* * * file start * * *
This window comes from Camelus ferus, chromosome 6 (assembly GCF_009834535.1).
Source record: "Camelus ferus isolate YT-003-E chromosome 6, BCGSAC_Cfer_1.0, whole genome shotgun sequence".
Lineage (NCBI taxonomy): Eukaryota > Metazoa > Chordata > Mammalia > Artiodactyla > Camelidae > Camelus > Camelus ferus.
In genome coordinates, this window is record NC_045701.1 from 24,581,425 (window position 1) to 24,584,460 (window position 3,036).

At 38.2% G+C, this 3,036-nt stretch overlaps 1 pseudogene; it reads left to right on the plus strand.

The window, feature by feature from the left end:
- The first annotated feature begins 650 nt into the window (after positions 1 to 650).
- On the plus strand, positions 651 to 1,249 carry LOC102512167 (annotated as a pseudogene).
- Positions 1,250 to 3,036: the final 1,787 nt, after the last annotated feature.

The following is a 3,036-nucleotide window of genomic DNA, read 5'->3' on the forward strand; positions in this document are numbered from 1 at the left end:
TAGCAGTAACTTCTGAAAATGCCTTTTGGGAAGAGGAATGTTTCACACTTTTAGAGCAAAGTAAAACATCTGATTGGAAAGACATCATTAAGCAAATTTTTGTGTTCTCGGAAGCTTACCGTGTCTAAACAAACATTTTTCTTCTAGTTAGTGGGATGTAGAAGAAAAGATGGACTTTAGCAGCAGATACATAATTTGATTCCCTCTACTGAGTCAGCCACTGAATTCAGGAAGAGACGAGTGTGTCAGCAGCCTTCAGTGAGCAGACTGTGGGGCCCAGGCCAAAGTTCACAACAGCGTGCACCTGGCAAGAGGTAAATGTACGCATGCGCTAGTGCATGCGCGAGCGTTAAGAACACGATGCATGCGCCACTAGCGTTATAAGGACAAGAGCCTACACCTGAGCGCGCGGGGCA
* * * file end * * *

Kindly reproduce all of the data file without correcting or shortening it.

This window comes from Camelus ferus, chromosome 6 (assembly GCF_009834535.1).
Source record: "Camelus ferus isolate YT-003-E chromosome 6, BCGSAC_Cfer_1.0, whole genome shotgun sequence".
Lineage (NCBI taxonomy): Eukaryota > Metazoa > Chordata > Mammalia > Artiodactyla > Camelidae > Camelus > Camelus ferus.
In genome coordinates, this window is record NC_045701.1 from 24,581,425 (window position 1) to 24,584,460 (window position 3,036).

At 38.2% G+C, this 3,036-nt stretch overlaps 1 pseudogene; it reads left to right on the plus strand.

The window, feature by feature from the left end:
- The first annotated feature begins 650 nt into the window (after positions 1 to 650).
- On the plus strand, positions 651 to 1,249 carry LOC102512167 (annotated as a pseudogene).
- Positions 1,250 to 3,036: the final 1,787 nt, after the last annotated feature.

The following is a 3,036-nucleotide window of genomic DNA, read 5'->3' on the forward strand; positions in this document are numbered from 1 at the left end:
TAGCAGTAACTTCTGAAAATGCCTTTTGGGAAGAGGAATGTTTCACACTTTTAGAGCAAAGTAAAACATCTGATTGGAAAGACATCATTAAGCAAATTTTTGTGTTCTCGGAAGCTTACCGTGTCTAAACAAACATTTTTCTTCTAGTTAGTGGGATGTAGAAGAAAAGATGGACTTTAGCAGCAGATACATAATTTGATTCCCTCTACTGAGTCAGCCACTGAATTCAGGAAGAGACGAGTGTGTCAGCAGCCTTCAGTGAGCAGACTGTGGGGCCCAGGCCAAAGTTCACAACAGCGTGCACCTGGCAAGAGGTAAATGTACGCATGCGCTAGTGCATGCGCGAGCGTTAAGAACACGATGCATGCGCCACTAGCGTTATAAGGACAAGAGCCTACACCTGAGCGCGCGGGGCA